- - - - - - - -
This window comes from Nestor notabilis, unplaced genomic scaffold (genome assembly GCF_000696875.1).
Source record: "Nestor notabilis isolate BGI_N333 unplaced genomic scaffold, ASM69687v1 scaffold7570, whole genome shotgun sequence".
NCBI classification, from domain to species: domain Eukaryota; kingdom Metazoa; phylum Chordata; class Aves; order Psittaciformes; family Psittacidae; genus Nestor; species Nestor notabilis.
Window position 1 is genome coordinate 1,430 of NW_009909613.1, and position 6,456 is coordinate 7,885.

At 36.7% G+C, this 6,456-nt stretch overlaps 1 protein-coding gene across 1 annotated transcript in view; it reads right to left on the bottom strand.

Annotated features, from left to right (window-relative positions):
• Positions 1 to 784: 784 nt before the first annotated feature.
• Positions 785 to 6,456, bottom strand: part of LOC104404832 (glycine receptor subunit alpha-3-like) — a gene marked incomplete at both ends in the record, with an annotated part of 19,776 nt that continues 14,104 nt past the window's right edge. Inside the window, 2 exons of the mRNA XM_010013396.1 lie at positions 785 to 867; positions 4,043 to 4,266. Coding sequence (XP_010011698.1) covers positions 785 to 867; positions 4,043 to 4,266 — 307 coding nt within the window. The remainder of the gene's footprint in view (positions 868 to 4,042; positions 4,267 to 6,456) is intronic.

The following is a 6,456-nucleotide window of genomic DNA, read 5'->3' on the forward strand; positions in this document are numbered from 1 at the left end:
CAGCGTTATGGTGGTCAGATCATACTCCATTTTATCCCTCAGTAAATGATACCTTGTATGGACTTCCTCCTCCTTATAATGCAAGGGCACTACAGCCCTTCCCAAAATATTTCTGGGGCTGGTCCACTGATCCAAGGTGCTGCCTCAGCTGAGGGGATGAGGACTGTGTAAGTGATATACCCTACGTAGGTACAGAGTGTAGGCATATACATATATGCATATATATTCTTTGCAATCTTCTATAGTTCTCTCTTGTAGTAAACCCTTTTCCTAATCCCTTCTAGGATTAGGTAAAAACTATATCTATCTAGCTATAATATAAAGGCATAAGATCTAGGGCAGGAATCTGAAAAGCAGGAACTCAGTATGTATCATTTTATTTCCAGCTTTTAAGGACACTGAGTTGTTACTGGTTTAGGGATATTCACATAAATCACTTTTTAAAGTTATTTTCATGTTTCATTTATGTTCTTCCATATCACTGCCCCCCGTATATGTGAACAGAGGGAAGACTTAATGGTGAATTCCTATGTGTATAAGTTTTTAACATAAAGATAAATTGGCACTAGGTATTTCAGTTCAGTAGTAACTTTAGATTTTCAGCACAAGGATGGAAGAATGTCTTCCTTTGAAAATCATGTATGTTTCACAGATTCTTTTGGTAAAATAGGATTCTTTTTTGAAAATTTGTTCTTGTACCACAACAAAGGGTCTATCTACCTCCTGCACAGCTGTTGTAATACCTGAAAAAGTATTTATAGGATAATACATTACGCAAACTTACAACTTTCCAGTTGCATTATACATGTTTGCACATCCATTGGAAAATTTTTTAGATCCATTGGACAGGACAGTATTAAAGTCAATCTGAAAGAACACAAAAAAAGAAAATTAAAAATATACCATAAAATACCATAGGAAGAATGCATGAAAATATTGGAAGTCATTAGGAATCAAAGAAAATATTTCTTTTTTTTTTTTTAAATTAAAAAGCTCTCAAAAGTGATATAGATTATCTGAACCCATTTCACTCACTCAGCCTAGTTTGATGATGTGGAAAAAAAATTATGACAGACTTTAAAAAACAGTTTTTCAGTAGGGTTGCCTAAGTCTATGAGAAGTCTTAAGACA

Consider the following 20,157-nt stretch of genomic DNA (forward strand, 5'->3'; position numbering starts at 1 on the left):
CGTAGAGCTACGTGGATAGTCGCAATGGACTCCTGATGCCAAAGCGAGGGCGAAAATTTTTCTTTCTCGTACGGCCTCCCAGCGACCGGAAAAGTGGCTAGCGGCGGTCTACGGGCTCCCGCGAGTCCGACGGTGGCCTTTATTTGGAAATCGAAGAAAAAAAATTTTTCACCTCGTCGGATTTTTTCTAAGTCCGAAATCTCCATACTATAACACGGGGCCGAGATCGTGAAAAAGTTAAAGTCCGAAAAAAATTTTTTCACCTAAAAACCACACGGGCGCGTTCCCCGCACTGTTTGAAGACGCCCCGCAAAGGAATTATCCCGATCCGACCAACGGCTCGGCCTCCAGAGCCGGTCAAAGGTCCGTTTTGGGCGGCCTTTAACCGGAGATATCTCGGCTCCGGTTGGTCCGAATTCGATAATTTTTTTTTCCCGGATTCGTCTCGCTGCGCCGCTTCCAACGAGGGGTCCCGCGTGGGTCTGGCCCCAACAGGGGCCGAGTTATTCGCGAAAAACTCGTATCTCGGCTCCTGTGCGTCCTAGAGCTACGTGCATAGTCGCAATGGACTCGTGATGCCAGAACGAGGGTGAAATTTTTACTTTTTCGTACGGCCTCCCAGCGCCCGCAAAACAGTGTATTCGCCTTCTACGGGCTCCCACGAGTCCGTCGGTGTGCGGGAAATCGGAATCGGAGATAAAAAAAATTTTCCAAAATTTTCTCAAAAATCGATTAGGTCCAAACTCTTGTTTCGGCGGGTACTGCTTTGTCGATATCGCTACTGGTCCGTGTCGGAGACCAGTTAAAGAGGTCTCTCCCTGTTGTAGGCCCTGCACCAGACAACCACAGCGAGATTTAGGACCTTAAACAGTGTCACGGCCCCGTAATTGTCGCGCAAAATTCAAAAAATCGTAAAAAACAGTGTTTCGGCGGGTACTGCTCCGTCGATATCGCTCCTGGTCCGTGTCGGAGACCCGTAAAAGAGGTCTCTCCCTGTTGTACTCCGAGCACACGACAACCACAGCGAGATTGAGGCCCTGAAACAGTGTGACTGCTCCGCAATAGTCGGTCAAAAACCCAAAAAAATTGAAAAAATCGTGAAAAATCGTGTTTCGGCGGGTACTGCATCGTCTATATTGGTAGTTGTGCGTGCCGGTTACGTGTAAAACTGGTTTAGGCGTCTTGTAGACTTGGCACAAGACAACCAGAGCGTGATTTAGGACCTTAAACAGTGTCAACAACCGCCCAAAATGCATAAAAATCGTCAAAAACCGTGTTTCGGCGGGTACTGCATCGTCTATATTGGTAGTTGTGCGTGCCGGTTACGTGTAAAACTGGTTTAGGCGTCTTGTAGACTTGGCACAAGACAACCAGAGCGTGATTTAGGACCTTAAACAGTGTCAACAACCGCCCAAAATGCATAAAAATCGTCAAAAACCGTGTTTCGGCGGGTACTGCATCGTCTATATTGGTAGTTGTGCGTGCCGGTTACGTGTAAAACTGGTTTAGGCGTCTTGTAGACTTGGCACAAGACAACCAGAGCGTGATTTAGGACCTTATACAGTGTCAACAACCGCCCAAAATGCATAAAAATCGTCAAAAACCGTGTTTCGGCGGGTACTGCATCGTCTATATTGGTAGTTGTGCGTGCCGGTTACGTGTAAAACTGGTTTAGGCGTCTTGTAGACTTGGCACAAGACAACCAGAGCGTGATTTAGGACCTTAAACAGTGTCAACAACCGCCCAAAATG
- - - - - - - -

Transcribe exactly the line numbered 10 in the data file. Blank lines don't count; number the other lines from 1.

CAGCGTTATGGTGGTCAGATCATACTCCATTTTATCCCTCAGTAAATGATACCTTGTATGGACTTCCTCCTCCTTATAATGCAAGGGCACTACAGCCCTTCCCAAAATATTTCTGGGGCTGGTCCACTGATCCAAGGTGCTGCCTCAGCTGAGGGGATGAGGACTGTGTAAGTGATATACCCTACGTAGGTACAGAGTGTAGGCATATACATATATGCATATATATTCTTTGCAATCTTCTATAGTTCTCTCTTGTAGTAAACCCTTTTCCTAATCCCTTCTAGGATTAGGTAAAAACTATATCTATCTAGCTATAATATAAAGGCATAAGATCTAGGGCAGGAATCTGAAAAGCAGGAACTCAGTATGTATCATTTTATTTCCAGCTTTTAAGGACACTGAGTTGTTACTGGTTTAGGGATATTCACATAAATCACTTTTTAAAGTTATTTTCATGTTTCATTTATGTTCTTCCATATCACTGCCCCCCGTATATGTGAACAGAGGGAAGACTTAATGGTGAATTCCTATGTGTATAAGTTTTTAACATAAAGATAAATTGGCACTAGGTATTTCAGTTCAGTAGTAACTTTAGATTTTCAGCACAAGGATGGAAGAATGTCTTCCTTTGAAAATCATGTATGTTTCACAGATTCTTTTGGTAAAATAGGATTCTTTTTTGAAAATTTGTTCTTGTACCACAACAAAGGGTCTATCTACCTCCTGCACAGCTGTTGTAATACCTGAAAAAGTATTTATAGGATAATACATTACGCAAACTTACAACTTTCCAGTTGCATTATACATGTTTGCACATCCATTGGAAAATTTTTTAGATCCATTGGACAGGACAGTATTAAAGTCAATCTGAAAGAACACAAAAAAAGAAAATTAAAAATATACCATAAAATACCATAGGAAGAATGCATGAAAATATTGGAAGTCATTAGGAATCAAAGAAAATATTTCTTTTTTTTTTTTTAAATTAAAAAGCTCTCAAAAGTGATATAGATTATCTGAACCCATTTCACTCACTCAGCCTAGTTTGATGATGTGGAAAAAAAATTATGACAGACTTTAAAAAACAGTTTTTCAGTAGGGTTGCCTAAGTCTATGAGAAGTCTTAAGACA